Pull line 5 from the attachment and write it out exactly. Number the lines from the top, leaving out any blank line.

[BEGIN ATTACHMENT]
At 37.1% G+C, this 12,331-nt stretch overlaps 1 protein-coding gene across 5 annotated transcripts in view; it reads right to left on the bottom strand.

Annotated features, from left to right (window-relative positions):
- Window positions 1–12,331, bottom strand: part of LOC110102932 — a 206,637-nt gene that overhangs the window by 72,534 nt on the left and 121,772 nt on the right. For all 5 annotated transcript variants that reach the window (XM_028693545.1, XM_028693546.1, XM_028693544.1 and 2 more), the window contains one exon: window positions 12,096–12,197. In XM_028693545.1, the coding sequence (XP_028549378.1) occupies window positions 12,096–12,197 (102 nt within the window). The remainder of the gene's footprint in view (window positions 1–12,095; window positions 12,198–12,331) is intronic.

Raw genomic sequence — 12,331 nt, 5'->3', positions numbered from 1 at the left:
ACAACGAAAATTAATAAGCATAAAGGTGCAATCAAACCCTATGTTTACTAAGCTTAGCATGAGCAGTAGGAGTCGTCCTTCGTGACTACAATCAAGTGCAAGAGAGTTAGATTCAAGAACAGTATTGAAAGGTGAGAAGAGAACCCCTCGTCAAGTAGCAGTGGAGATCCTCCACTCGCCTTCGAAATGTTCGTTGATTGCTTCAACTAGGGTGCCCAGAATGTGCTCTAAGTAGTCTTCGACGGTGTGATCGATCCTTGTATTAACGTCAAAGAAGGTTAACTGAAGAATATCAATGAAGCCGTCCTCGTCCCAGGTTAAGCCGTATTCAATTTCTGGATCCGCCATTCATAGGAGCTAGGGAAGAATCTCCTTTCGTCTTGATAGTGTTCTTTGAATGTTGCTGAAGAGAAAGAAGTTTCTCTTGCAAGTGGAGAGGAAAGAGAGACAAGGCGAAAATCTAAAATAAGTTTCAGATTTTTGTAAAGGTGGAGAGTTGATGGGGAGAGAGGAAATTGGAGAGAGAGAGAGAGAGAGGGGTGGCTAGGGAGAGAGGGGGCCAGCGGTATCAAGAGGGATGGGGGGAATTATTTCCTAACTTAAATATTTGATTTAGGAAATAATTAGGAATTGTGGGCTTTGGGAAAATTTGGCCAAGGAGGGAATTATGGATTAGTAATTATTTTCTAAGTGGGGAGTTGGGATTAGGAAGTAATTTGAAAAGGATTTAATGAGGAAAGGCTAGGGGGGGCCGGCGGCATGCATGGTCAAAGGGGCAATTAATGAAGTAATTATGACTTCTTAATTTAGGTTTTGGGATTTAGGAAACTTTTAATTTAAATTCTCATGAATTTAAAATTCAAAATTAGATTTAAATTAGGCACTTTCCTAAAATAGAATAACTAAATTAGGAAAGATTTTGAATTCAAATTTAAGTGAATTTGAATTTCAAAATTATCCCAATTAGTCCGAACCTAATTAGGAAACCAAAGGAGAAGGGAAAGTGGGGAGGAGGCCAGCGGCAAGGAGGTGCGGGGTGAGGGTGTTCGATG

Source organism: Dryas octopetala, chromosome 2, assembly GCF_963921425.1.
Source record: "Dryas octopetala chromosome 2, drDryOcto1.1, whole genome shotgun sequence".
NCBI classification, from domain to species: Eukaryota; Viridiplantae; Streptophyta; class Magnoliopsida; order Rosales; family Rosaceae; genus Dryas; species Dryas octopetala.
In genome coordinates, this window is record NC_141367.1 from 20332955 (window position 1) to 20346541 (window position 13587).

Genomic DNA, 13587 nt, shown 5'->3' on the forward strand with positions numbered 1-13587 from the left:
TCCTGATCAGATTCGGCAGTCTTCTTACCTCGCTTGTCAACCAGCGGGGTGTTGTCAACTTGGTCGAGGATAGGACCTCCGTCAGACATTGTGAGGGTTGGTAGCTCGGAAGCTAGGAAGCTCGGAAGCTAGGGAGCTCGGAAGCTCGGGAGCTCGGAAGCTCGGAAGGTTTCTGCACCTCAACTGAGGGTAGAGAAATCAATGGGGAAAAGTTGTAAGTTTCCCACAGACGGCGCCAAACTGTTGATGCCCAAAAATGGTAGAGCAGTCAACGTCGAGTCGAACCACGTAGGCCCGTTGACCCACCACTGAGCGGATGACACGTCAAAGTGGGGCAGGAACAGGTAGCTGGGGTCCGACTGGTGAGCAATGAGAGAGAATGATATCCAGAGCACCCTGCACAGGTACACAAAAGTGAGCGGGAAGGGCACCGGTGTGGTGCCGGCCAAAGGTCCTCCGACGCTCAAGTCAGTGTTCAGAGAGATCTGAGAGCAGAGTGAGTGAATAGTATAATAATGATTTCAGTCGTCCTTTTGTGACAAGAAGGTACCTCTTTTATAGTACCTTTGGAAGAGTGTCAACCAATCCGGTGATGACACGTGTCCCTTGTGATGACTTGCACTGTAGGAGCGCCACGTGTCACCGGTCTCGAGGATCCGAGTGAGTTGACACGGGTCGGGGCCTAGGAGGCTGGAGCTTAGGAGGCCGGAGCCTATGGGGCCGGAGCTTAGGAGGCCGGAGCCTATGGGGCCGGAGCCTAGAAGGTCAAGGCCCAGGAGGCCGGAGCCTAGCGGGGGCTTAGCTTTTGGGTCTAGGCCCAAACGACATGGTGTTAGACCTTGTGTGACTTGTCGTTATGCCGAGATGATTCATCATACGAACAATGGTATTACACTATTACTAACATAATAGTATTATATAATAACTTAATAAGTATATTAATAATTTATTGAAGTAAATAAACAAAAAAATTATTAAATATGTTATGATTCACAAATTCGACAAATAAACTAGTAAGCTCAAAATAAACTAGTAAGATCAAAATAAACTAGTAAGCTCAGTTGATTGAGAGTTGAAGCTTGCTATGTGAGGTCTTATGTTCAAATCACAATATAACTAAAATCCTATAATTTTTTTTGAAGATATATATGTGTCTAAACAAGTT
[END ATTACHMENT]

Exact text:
ACAACGAAAATTAATAAGCATAAAGGTGCAATCAAACCCTATGTTTACTAAGCTTAGCATGAGCAGTAGGAGTCGTCCTTCGTGACTACAATCAAGTGCAAGAGAGTTAGATTCAAGAACAGTATTGAAAGGTGAGAAGAGAACCCCTCGTCAAGTAGCAGTGGAGATCCTCCACTCGCCTTCGAAATGTTCGTTGATTGCTTCAACTAGGGTGCCCAGAATGTGCTCTAAGTAGTCTTCGACGGTGTGATCGATCCTTGTATTAACGTCAAAGAAGGTTAACTGAAGAATATCAATGAAGCCGTCCTCGTCCCAGGTTAAGCCGTATTCAATTTCTGGATCCGCCATTCATAGGAGCTAGGGAAGAATCTCCTTTCGTCTTGATAGTGTTCTTTGAATGTTGCTGAAGAGAAAGAAGTTTCTCTTGCAAGTGGAGAGGAAAGAGAGACAAGGCGAAAATCTAAAATAAGTTTCAGATTTTTGTAAAGGTGGAGAGTTGATGGGGAGAGAGGAAATTGGAGAGAGAGAGAGAGAGAGGGGTGGCTAGGGAGAGAGGGGGCCAGCGGTATCAAGAGGGATGGGGGGAATTATTTCCTAACTTAAATATTTGATTTAGGAAATAATTAGGAATTGTGGGCTTTGGGAAAATTTGGCCAAGGAGGGAATTATGGATTAGTAATTATTTTCTAAGTGGGGAGTTGGGATTAGGAAGTAATTTGAAAAGGATTTAATGAGGAAAGGCTAGGGGGGGCCGGCGGCATGCATGGTCAAAGGGGCAATTAATGAAGTAATTATGACTTCTTAATTTAGGTTTTGGGATTTAGGAAACTTTTAATTTAAATTCTCATGAATTTAAAATTCAAAATTAGATTTAAATTAGGCACTTTCCTAAAATAGAATAACTAAATTAGGAAAGATTTTGAATTCAAATTTAAGTGAATTTGAATTTCAAAATTATCCCAATTAGTCCGAACCTAATTAGGAAACCAAAGGAGAAGGGAAAGTGGGGAGGAGGCCAGCGGCAAGGAGGTGCGGGGTGAGGGTGTTCGATG